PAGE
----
At Home: Reading – Empire of Love / Black History Month

For this months reading list we are looking at 6 works related to a recent acquisition and conversations happening for Black History Month. In the week leading up to re-opening (5 October) we installed some recent acquisitions for Glasgow Museums’ Collection including Empire of Love (2020) by Glasgow based, contemporary artist Camara Taylor. They were originally commissioned to make a work that would be a catalyst for a conversation in the exhibition Domestic Bliss, but it became clear as the work developed that it would make a provocative addition to the Fine Art Collection and we were delighted when National Fund for Acquisitions supported the purchase of the work.

Images of Empire of Love (2020), Camara Taylor installed in Domestic Bliss, Gallery 4 – © Camara Taylor

Empire of Love (2020) is a series of Zippo® lighters which Taylor has had engraved with text in key Scottish writing against the abolition of slavery, in particular James Boswell’s 1791 poem ‘No Abolition of Slavery, or the Universal Empire of Love’.

The engraved texts include the following excepts:

licentious joy!
your false philanthropy calls
Let’s justify the Planters’ ways
Love’s strong empire must remain
anti-colonial ire / ensnaring and deceitful veil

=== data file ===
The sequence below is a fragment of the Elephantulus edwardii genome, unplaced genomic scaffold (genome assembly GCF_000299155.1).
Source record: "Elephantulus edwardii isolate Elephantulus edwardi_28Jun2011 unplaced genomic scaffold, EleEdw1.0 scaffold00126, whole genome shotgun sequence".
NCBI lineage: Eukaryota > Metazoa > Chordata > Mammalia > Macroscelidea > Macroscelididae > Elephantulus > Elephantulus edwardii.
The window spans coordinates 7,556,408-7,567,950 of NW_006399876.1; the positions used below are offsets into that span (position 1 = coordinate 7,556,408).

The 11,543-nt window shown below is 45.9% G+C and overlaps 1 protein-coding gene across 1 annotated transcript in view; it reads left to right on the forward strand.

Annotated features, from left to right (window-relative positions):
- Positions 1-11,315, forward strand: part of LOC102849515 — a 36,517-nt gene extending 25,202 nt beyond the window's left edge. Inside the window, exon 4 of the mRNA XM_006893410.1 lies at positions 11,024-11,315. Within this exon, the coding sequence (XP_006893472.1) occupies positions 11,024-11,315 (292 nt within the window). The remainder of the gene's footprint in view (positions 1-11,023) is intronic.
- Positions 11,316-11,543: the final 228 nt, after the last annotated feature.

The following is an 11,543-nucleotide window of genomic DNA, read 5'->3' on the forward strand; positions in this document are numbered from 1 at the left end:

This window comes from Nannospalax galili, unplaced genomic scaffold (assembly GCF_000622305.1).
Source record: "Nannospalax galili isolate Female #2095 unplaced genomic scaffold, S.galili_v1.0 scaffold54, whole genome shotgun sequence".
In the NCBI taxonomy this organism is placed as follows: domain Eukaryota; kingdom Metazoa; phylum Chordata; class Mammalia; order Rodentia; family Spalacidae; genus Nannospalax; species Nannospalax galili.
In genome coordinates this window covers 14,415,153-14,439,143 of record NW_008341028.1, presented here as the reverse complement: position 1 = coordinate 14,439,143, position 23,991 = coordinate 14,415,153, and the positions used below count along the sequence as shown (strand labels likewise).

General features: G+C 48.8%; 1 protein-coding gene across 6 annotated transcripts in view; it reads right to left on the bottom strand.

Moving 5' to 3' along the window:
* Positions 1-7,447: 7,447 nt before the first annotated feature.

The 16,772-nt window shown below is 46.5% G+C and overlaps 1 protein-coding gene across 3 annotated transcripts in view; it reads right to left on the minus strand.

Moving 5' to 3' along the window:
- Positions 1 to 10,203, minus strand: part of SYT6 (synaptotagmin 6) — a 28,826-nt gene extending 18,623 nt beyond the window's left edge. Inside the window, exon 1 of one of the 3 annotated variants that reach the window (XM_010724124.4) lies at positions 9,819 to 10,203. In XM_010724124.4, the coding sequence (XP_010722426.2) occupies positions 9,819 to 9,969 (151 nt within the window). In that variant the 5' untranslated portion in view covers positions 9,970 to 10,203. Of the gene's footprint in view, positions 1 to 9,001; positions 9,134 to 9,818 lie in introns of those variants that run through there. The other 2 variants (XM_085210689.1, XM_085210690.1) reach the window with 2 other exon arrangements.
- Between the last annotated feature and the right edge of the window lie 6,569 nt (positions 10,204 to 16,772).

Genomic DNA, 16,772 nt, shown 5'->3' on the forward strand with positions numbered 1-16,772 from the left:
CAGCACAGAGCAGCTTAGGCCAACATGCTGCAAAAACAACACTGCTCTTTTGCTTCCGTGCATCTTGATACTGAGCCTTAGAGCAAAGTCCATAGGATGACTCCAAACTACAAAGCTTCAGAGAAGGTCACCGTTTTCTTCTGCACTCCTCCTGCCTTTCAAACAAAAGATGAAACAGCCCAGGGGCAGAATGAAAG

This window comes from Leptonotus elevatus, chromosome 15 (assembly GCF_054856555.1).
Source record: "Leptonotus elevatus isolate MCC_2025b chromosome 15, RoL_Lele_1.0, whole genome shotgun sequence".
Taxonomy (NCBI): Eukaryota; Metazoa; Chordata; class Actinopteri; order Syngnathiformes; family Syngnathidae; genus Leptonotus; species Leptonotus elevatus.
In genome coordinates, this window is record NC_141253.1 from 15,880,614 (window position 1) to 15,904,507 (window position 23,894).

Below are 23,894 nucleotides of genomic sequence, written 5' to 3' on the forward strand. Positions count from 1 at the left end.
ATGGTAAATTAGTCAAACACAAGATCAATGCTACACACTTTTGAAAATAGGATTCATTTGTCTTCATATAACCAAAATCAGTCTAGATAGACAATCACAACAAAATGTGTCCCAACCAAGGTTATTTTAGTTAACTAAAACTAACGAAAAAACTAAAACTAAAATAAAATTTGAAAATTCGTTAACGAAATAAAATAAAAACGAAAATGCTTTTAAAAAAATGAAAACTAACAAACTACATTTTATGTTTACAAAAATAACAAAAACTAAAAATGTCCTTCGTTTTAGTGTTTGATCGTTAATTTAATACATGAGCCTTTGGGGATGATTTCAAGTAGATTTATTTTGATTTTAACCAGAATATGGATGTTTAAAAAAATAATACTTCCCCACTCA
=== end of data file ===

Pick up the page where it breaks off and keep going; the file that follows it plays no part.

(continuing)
No Abolition of Slavery

Empire of Love (2020) quietly inserts itself into the corner cabinet in Domestic Bliss and engages with the social history objects on display there. It inserts a literal incendiary device in to disrupt the white privileged merchant narratives on elite dining clubs, aspirational lifestyles and Glasgow’s proclaimed reputation as the second City of Empire.

Camara Taylor (2019) – portrait by Matthew Arthur Williams as part of an ongoing commission for Glasgow Museums to document artists in the collection © Matthew Arthur Williams

In the conversations with the artist about the commission they spoke about the first three books listed below that inspired the development of their thinking. When we caught up with them recently they spoke about the last three books below as works that they returned to while making Empire of Love.

They make for powerful reading and especially relevant during Black History month and thinking about Empire, Class and the legacies of slavery.

In the Wake: On Blackness and Being 
Christina Sharpe

Know your Place: Essays on the Working Class
Nathan Connolly (editor)

No Abolition of Slavery- Empire of Love – A Poem
James Boswell

Ima-Abasi Okon

Passion: Discourses on Blackwomen’s Creativity
Maud Sulter

Shola von Reinhold
Review by Christiana Spens

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